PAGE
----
“Second, you should be prepared with training and materials to attend to threats to life,” said Craig. “Take a first aid/CPR course and always carry a first aid kit with medical gloves. For the injured rider, first assess the ABCs–Airway, Breathing and Circulation, and check for serious bleeding. Next, evaluate D–Disability; in particular, do you need to protect the spine? And E–Expose any injuries so they can be examined.” This is part of the initial assessment in the Patient Assessment System, which is the first priority after the scene has been secured.

Many believe you should never remove a motorcyclist’s helmet if he or she has been in an accident. However, a full-face helmet’s chinbar covers the rider’s mouth, making it difficult to check airway and breathing. (A flip-up or modular helmet allows a rider’s face to be exposed without removing the helmet.) Also, if the accident occurs in a remote area where it could be an hour or longer until help arrives, removing the helmet allows the rider’s head to be examined for injury and helps keep them cool and comfortable. Whether or not the helmet is removed, ensure that the rider’s head is supported to protect the spine. 

“And third, after completing a thorough patient assessment, you need to have a way to contact emergency services in the areas in which you ride,” Craig said. At a minimum you should carry a cell phone, but a satellite communicator, such as those made by Garmin or SPOT (see Resources), is a great backup because they work anywhere and transmit precise location coordinates to first responders. Be sure to keep your phone and/or communicator in your pocket rather than on your bike in case you and your bike go separate ways in an accident, particularly if you’re riding solo.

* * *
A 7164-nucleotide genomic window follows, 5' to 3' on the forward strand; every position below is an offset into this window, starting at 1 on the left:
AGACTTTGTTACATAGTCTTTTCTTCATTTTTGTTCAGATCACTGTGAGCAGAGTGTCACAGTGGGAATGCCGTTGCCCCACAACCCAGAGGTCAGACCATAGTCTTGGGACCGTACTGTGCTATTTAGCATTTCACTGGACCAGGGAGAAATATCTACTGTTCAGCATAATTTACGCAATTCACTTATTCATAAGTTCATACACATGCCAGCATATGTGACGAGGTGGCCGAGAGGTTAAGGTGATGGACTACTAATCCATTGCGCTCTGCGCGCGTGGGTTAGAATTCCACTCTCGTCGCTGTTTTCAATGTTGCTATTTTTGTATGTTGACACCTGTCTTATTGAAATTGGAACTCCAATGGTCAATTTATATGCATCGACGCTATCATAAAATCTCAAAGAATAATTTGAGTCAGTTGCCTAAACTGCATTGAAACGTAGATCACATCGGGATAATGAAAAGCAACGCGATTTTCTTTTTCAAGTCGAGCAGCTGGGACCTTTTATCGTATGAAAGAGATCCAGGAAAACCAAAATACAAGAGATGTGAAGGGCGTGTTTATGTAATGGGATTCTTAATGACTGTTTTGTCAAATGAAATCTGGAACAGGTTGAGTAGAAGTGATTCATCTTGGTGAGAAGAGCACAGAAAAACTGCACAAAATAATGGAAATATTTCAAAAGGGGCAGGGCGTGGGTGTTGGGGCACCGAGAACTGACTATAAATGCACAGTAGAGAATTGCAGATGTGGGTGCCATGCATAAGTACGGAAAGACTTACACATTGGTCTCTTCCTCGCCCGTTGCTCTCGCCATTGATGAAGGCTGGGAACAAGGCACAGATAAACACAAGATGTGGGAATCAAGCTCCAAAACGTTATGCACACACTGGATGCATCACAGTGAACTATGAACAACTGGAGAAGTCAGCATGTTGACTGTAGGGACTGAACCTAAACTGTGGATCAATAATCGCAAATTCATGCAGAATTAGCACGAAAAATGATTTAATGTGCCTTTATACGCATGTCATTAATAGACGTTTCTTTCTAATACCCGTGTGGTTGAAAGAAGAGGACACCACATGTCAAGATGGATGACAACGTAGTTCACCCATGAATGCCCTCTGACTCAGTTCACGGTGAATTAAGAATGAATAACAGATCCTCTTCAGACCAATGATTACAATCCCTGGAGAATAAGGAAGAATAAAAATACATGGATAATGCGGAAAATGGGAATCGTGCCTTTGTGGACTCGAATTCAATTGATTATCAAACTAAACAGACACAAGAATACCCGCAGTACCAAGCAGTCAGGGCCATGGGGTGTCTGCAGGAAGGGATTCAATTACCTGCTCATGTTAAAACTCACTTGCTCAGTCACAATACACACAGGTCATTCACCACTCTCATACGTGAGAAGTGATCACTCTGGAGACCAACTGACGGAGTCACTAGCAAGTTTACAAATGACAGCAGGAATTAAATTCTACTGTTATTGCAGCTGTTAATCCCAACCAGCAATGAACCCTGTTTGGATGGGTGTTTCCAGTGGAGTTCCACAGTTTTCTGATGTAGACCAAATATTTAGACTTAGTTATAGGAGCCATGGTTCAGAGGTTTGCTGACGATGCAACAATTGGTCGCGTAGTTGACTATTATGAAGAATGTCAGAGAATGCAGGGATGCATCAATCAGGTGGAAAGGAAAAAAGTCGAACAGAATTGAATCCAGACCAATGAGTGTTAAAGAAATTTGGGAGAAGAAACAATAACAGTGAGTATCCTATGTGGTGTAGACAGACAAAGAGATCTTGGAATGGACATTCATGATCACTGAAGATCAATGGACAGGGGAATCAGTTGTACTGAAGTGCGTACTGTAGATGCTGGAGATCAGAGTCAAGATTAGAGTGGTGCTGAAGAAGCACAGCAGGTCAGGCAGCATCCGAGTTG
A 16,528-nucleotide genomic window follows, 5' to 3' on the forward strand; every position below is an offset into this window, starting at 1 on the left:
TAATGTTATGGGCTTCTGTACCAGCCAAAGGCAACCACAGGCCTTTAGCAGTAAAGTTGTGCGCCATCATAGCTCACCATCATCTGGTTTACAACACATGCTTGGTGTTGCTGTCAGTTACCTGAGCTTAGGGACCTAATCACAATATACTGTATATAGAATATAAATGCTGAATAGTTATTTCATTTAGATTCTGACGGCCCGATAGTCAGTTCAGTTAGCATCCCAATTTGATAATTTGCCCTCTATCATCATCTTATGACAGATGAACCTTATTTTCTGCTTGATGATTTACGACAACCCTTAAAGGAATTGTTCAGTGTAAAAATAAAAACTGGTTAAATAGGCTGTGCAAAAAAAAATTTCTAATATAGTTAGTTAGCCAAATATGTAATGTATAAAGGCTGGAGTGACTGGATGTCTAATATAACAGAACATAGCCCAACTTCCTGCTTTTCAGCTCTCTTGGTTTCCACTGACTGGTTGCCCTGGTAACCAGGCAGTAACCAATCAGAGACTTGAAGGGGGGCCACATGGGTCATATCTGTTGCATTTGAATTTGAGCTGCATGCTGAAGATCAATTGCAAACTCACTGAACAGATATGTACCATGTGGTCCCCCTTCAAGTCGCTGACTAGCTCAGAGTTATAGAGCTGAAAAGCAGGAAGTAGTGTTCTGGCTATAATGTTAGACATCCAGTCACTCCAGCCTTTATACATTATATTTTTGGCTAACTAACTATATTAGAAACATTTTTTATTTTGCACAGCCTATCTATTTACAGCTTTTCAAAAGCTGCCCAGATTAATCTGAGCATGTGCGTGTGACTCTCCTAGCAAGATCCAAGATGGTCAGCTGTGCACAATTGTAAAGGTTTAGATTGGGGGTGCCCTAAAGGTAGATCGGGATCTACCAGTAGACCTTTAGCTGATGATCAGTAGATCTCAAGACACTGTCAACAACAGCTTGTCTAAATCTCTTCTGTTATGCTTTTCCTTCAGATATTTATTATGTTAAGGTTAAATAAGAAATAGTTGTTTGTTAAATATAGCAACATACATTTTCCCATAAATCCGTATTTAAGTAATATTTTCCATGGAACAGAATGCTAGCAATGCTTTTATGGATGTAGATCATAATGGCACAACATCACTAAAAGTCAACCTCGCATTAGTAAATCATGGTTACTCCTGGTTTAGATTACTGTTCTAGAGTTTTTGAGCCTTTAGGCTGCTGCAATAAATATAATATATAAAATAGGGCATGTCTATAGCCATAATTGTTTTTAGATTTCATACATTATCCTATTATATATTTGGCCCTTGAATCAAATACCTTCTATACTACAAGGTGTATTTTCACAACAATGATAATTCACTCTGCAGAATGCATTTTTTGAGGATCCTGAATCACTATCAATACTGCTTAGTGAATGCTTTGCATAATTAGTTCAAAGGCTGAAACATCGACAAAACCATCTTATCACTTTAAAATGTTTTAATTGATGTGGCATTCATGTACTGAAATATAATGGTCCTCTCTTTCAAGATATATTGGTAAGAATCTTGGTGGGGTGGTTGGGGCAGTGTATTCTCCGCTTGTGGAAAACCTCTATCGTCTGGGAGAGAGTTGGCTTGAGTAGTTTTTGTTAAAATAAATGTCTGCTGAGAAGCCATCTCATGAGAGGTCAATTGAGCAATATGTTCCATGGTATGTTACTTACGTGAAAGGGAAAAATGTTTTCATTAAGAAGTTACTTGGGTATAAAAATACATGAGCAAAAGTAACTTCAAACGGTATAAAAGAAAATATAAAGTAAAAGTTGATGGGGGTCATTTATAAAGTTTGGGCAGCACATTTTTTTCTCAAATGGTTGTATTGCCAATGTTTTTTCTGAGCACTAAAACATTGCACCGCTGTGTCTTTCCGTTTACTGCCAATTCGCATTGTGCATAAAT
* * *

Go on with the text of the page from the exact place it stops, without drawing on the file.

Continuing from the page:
Accidents are emotionally charged situations–for the rider(s) involved and for bystanders. If you witness an accident or are one of the first to arrive on the scene, it’s important to stay calm and help keep others calm. Assess the situation before diving in; help secure the scene and act in a thorough, deliberate manner. Just as motorcycle skills training prepares us to be better riders, hands-on first aid training prepares us to act with confidence so we can assist the injured as well as first responders. Always have emergency contact and personal medical information on your person in an easy-to-find location, as well as a first aid kit, a cell phone and, if traveling in remote areas, a satellite communicator.

Roadguardians.org offers an 8-hour Accident Scene Management Bystander Assistance Program for motorcyclists. (Photo by Scott A. Williams)

Patient Assessment System

Scene Size-up

  • Identify hazards to self, other rescuers, bystanders, patient.
  • Determine mechanism of injury.
  • Form a general impression of seriousness.
  • Determine the number of patients.
  • Protect yourself with body substance isolation (e.g., wear gloves).

Initial Assessment

  • Obtain consent, assess for responsiveness and protect the spine.
  • A – Airway: Open the airway; look in the mouth and clear obvious obstructions.
  • B – Breathing: Look, listen and feel.
  • C – Circulation: Check pulse at the neck; look and sweep body for severe bleeding.
  • D – Disability: Decide if further spine protection is needed.
  • E – Expose and examine major injuries.

Secondary Assessment

  • Head-to-toe examination (look, listen, feel, smell, ask)
  • Measurement of vital signs (responsiveness, heart rate, skin, respiration, temperature, pupils)
  • Medical history (chief complaint; SAMPLE — Symptoms, Allergies, Medications, Past history, Last intake/output, Events)

Source: “NOLS Wilderness Medicine, 6th Edition” (see Resources below)

NOLS Wilderness Medicine, 6th Edition
NOLS Wilderness Medicine, 6th Edition